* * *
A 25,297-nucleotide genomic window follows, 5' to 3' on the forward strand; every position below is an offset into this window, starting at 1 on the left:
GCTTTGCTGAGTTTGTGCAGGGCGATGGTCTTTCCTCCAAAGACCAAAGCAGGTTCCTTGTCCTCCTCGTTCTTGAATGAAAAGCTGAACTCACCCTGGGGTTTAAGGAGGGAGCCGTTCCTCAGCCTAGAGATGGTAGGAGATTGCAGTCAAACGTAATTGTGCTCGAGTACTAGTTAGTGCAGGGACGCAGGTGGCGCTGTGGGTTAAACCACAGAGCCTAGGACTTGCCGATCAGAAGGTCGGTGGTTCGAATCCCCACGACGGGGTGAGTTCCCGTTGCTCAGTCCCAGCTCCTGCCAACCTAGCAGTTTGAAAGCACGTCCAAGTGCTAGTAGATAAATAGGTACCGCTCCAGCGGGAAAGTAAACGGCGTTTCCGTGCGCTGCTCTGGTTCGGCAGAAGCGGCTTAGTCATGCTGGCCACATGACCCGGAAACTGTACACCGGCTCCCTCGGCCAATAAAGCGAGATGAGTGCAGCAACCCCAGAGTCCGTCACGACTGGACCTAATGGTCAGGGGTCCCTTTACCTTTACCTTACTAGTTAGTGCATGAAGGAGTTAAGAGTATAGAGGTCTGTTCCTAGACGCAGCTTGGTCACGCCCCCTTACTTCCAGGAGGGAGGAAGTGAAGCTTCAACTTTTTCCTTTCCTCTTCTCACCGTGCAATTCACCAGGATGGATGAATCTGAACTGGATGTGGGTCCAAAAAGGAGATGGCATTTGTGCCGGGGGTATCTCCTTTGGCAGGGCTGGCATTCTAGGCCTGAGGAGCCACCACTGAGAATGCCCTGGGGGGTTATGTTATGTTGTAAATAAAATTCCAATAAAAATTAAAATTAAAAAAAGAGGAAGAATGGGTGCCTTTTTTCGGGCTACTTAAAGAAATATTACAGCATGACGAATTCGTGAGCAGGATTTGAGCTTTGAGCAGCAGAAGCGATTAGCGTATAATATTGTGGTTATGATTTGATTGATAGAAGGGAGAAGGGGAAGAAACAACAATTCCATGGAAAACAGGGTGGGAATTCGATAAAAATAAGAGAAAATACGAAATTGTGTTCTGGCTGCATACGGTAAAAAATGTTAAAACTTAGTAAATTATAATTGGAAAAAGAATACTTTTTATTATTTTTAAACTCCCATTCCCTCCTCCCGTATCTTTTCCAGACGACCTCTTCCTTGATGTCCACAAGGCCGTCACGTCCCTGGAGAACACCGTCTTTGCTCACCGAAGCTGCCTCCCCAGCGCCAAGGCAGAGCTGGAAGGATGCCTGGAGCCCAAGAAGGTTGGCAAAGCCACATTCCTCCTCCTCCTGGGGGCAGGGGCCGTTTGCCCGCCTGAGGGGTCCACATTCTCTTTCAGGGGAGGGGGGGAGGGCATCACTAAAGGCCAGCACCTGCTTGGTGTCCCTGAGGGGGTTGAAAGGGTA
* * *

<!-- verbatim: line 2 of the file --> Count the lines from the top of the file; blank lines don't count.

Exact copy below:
GCTTTGCTGAGTTTGTGCAGGGCGATGGTCTTTCCTCCAAAGACCAAAGCAGGTTCCTTGTCCTCCTCGTTCTTGAATGAAAAGCTGAACTCACCCTGGGGTTTAAGGAGGGAGCCGTTCCTCAGCCTAGAGATGGTAGGAGATTGCAGTCAAACGTAATTGTGCTCGAGTACTAGTTAGTGCAGGGACGCAGGTGGCGCTGTGGGTTAAACCACAGAGCCTAGGACTTGCCGATCAGAAGGTCGGTGGTTCGAATCCCCACGACGGGGTGAGTTCCCGTTGCTCAGTCCCAGCTCCTGCCAACCTAGCAGTTTGAAAGCACGTCCAAGTGCTAGTAGATAAATAGGTACCGCTCCAGCGGGAAAGTAAACGGCGTTTCCGTGCGCTGCTCTGGTTCGGCAGAAGCGGCTTAGTCATGCTGGCCACATGACCCGGAAACTGTACACCGGCTCCCTCGGCCAATAAAGCGAGATGAGTGCAGCAACCCCAGAGTCCGTCACGACTGGACCTAATGGTCAGGGGTCCCTTTACCTTTACCTTACTAGTTAGTGCATGAAGGAGTTAAGAGTATAGAGGTCTGTTCCTAGACGCAGCTTGGTCACGCCCCCTTACTTCCAGGAGGGAGGAAGTGAAGCTTCAACTTTTTCCTTTCCTCTTCTCACCGTGCAATTCACCAGGATGGATGAATCTGAACTGGATGTGGGTCCAAAAAGGAGATGGCATTTGTGCCGGGGGTATCTCCTTTGGCAGGGCTGGCATTCTAGGCCTGAGGAGCCACCACTGAGAATGCCCTGGGGGGTTATGTTATGTTGTAAATAAAATTCCAATAAAAATTAAAATTAAAAAAAGAGGAAGAATGGGTGCCTTTTTTCGGGCTACTTAAAGAAATATTACAGCATGACGAATTCGTGAGCAGGATTTGAGCTTTGAGCAGCAGAAGCGATTAGCGTATAATATTGTGGTTATGATTTGATTGATAGAAGGGAGAAGGGGAAGAAACAACAATTCCATGGAAAACAGGGTGGGAATTCGATAAAAATAAGAGAAAATACGAAATTGTGTTCTGGCTGCATACGGTAAAAAATGTTAAAACTTAGTAAATTATAATTGGAAAAAGAATACTTTTTATTATTTTTAAACTCCCATTCCCTCCTCCCGTATCTTTTCCAGACGACCTCTTCCTTGATGTCCACAAGGCCGTCACGTCCCTGGAGAACACCGTCTTTGCTCACCGAAGCTGCCTCCCCAGCGCCAAGGCAGAGCTGGAAGGATGCCTGGAGCCCAAGAAGGTTGGCAAAGCCACATTCCTCCTCCTCCTGGGGGCAGGGGCCGTTTGCCCGCCTGAGGGGTCCACATTCTCTTTCAGGGGAGGGGGGGAGGGCATCACTAAAGGCCAGCACCTGCTTGGTGTCCCTGAGGGGGTTGAAAGGGTA